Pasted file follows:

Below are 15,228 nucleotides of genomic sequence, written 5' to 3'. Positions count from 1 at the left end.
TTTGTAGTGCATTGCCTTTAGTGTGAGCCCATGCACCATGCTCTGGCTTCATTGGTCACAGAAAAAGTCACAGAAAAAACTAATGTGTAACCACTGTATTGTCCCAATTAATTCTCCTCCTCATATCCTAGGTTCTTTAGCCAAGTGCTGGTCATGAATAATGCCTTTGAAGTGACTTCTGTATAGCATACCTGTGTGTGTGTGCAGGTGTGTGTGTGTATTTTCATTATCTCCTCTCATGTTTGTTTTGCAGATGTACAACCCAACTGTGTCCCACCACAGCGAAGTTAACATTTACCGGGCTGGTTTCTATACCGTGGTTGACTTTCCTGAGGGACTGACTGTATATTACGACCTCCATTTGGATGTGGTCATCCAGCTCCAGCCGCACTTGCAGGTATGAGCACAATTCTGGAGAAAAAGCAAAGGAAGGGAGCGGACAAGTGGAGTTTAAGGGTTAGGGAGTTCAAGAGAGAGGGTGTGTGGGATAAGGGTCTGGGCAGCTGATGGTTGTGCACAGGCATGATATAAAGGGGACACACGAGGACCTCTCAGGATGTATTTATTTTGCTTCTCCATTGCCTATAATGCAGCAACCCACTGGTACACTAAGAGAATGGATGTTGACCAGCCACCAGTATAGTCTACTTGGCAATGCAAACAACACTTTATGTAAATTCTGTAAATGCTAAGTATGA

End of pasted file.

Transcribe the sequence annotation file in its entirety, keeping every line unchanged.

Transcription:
Below are 15,228 nucleotides of genomic sequence, written 5' to 3'. Positions count from 1 at the left end.
TTTGTAGTGCATTGCCTTTAGTGTGAGCCCATGCACCATGCTCTGGCTTCATTGGTCACAGAAAAAGTCACAGAAAAAACTAATGTGTAACCACTGTATTGTCCCAATTAATTCTCCTCCTCATATCCTAGGTTCTTTAGCCAAGTGCTGGTCATGAATAATGCCTTTGAAGTGACTTCTGTATAGCATACCTGTGTGTGTGTGCAGGTGTGTGTGTGTATTTTCATTATCTCCTCTCATGTTTGTTTTGCAGATGTACAACCCAACTGTGTCCCACCACAGCGAAGTTAACATTTACCGGGCTGGTTTCTATACCGTGGTTGACTTTCCTGAGGGACTGACTGTATATTACGACCTCCATTTGGATGTGGTCATCCAGCTCCAGCCGCACTTGCAGGTATGAGCACAATTCTGGAGAAAAAGCAAAGGAAGGGAGCGGACAAGTGGAGTTTAAGGGTTAGGGAGTTCAAGAGAGAGGGTGTGTGGGATAAGGGTCTGGGCAGCTGATGGTTGTGCACAGGCATGATATAAAGGGGACACACGAGGACCTCTCAGGATGTATTTATTTTGCTTCTCCATTGCCTATAATGCAGCAACCCACTGGTACACTAAGAGAATGGATGTTGACCAGCCACCAGTATAGTCTACTTGGCAATGCAAACAACACTTTATGTAAATTCTGTAAATGCTAAGTATGA